8. Zaphod says

    I *WAS* going to read this, but I am afraid the title put me off.

    I did “want to” but I discovered after reading the title that I didn't “wanna” any longer.

  9. says

    Coming at this from a design strategy/design thinking perspective – I think a good compliment to Subject To Change by Peter Merholz would be Design Management: Managing Design Strategy, Process and Implementation by Kathryn Best and Design Management by Brigitte Borja de Mozota. Also, I would add Ideo to the blog/website listings.

  10. says

    This is great Whitney! If it's not comprehensive, I think it's pretty darn close–and the balance of making it complete rests with the reader, anyhow. One that I hope folks discover if it's not currently on their blogroll: http://www.alistapart.com.

    Your notes about higher ed interaction design programs left me thinking. The program at CMU evolved from its top-ranked design and computer science programs. I'm curious what other schools offer excellent education on user experience and designing experiences without actually labeling them as such; I'd bet there are other courses and programs buried at RISD, Washington University, and IIT that just quietly live within their respective design programs, surfacing only in self-designed majors. Perhaps a topic for another post!

  11. AjithM says

    Thanks a lot. I have be going around on this big big web searching for this. Thanks that you put it all in one place.
    I am going to benefit a lot from this.

  12. MelindaYoung says

    Hi Whitney, I am a very newer in UX, i am wondering if I should consider the “Windows/Mac/Java UX Guide” as a premier books?

  13. says

    Hi Whitney, what an excellent article! I'm glad you mentioned my favourite Why We Love (or Hate) Everyday Things and The Design of Everyday Things (and Steve's Don’t Make Me Think), I think everybody can find here lots of study materials. Thank you!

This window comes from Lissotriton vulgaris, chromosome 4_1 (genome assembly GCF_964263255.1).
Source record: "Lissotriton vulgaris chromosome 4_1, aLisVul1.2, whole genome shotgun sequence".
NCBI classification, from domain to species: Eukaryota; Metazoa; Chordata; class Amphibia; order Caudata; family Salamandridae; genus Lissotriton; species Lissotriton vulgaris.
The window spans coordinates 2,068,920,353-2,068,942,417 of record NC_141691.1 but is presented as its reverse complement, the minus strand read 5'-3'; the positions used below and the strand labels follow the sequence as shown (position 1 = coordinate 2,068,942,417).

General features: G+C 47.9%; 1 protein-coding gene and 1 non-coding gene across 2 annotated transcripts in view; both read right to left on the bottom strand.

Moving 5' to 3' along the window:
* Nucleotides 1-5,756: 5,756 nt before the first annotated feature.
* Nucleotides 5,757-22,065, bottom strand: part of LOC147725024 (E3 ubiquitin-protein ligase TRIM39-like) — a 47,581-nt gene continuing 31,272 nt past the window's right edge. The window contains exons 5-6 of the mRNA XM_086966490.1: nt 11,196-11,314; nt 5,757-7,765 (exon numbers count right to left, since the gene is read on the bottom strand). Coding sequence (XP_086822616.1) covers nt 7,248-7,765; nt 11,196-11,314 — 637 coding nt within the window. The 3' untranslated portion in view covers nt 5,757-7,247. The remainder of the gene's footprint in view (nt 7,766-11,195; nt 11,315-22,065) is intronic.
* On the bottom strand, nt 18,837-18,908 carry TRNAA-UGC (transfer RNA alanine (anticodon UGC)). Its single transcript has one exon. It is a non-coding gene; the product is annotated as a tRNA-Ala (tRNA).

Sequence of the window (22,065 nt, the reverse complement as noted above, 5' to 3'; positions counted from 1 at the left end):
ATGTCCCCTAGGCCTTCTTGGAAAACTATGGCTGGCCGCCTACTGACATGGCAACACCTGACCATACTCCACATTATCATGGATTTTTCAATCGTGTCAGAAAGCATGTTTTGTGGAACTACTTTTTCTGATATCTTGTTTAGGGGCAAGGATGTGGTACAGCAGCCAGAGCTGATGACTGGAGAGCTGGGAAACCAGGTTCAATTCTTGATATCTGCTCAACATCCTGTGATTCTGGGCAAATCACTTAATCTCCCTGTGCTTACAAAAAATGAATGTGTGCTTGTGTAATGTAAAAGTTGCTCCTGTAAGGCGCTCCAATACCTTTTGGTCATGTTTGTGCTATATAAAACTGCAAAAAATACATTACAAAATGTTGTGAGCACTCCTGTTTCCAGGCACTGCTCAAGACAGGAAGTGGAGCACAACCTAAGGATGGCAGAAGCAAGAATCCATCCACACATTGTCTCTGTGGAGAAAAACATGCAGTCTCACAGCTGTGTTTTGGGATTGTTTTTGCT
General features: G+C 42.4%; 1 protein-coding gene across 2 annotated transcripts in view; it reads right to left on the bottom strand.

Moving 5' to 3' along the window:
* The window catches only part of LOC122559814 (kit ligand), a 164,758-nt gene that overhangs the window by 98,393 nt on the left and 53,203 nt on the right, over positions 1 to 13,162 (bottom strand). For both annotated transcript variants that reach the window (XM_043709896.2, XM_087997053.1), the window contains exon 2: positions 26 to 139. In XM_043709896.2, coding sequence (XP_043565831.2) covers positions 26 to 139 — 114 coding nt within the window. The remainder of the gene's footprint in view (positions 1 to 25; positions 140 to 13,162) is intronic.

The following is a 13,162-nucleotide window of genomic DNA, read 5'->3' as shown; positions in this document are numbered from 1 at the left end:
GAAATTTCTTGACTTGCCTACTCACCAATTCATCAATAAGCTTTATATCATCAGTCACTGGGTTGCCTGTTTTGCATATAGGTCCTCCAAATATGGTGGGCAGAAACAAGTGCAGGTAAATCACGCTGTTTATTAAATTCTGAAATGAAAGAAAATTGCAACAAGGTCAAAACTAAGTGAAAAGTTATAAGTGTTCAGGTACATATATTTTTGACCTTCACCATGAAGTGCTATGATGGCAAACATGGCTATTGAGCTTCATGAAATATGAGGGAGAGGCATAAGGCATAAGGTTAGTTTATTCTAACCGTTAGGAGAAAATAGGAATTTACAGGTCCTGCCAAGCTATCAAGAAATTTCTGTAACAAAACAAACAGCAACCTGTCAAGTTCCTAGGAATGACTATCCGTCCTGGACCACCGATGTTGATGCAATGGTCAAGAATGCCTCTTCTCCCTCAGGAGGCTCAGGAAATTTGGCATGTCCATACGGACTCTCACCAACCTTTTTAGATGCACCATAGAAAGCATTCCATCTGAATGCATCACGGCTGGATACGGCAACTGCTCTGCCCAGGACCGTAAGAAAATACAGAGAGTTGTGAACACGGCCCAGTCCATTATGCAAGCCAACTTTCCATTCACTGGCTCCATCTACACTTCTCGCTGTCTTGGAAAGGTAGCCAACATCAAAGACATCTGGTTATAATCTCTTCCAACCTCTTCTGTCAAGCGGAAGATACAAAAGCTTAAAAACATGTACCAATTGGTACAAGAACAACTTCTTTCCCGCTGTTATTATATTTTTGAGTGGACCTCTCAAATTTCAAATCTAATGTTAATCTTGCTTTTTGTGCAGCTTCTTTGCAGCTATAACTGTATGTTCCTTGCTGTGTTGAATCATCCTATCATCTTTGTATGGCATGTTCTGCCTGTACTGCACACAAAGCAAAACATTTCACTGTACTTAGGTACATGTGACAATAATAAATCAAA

14. says

    Whitney, thanks so much for the include! We're working hard over at UX Booth to provide a unique perspective on UX Design. The list of resources you note here at the end is especially helpful. I'm going to pick up a couple of new books for the holidays!

  15. uxdesign_com says

    Solid ground to launch from here, Whitney. I'll add your site to the searchable “UX Network”: http://uxdesign.com/search-ux-network (content aggregators excluded).

    I'm a little surprised to find the IA “polar bear book”, and JJG's Elements, not under UX Primer, given their role in midwifing user experience design in to popular consciousness, if not existence. But your call.

    uxbooks.com may be useful to some, too.

  16. Erik says

    Fantastic list of resources – surprised I hadn't run across it earlier. Thanks for this post and your efforts to imform!

  17. Smitha Bharadwaj says

    Whitney, this is really a great resource. I am a mom of 2 kids and a fulltime tester in a software company. I want to make a shift to UX design as i have been doing UI testing for past 9 years. I want to do Masters but some online or distance learning and I am not able to find one. Do you have suggestions? Also i want to start building a portfolio as most of the colleges ask for it. How do i go about doing this on my own?